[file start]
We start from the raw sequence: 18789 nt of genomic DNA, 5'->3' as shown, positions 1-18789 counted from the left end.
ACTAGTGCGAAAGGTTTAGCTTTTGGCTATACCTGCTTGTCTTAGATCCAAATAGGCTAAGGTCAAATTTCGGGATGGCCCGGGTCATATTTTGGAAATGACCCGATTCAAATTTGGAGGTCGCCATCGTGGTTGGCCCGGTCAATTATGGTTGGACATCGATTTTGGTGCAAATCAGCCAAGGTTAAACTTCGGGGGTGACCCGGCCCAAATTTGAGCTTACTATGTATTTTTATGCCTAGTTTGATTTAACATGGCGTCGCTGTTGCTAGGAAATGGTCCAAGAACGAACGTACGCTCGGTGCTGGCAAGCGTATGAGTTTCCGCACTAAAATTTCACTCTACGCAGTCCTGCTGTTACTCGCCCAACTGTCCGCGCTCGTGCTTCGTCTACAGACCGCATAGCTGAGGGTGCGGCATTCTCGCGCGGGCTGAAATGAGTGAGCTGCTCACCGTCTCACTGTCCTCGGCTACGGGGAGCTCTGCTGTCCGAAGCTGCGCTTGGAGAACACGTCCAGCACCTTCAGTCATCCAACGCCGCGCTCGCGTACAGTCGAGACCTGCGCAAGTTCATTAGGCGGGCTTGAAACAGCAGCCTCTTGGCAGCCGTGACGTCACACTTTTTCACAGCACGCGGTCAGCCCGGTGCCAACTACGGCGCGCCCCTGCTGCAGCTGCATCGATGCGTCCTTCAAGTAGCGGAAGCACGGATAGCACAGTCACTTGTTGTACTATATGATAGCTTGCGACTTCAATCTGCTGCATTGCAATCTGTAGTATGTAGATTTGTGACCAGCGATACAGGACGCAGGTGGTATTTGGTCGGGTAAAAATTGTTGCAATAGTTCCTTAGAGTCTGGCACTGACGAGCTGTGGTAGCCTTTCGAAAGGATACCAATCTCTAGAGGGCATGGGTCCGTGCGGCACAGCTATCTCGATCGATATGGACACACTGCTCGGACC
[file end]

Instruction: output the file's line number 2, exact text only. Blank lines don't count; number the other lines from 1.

ACTAGTGCGAAAGGTTTAGCTTTTGGCTATACCTGCTTGTCTTAGATCCAAATAGGCTAAGGTCAAATTTCGGGATGGCCCGGGTCATATTTTGGAAATGACCCGATTCAAATTTGGAGGTCGCCATCGTGGTTGGCCCGGTCAATTATGGTTGGACATCGATTTTGGTGCAAATCAGCCAAGGTTAAACTTCGGGGGTGACCCGGCCCAAATTTGAGCTTACTATGTATTTTTATGCCTAGTTTGATTTAACATGGCGTCGCTGTTGCTAGGAAATGGTCCAAGAACGAACGTACGCTCGGTGCTGGCAAGCGTATGAGTTTCCGCACTAAAATTTCACTCTACGCAGTCCTGCTGTTACTCGCCCAACTGTCCGCGCTCGTGCTTCGTCTACAGACCGCATAGCTGAGGGTGCGGCATTCTCGCGCGGGCTGAAATGAGTGAGCTGCTCACCGTCTCACTGTCCTCGGCTACGGGGAGCTCTGCTGTCCGAAGCTGCGCTTGGAGAACACGTCCAGCACCTTCAGTCATCCAACGCCGCGCTCGCGTACAGTCGAGACCTGCGCAAGTTCATTAGGCGGGCTTGAAACAGCAGCCTCTTGGCAGCCGTGACGTCACACTTTTTCACAGCACGCGGTCAGCCCGGTGCCAACTACGGCGCGCCCCTGCTGCAGCTGCATCGATGCGTCCTTCAAGTAGCGGAAGCACGGATAGCACAGTCACTTGTTGTACTATATGATAGCTTGCGACTTCAATCTGCTGCATTGCAATCTGTAGTATGTAGATTTGTGACCAGCGATACAGGACGCAGGTGGTATTTGGTCGGGTAAAAATTGTTGCAATAGTTCCTTAGAGTCTGGCACTGACGAGCTGTGGTAGCCTTTCGAAAGGATACCAATCTCTAGAGGGCATGGGTCCGTGCGGCACAGCTATCTCGATCGATATGGACACACTGCTCGGACC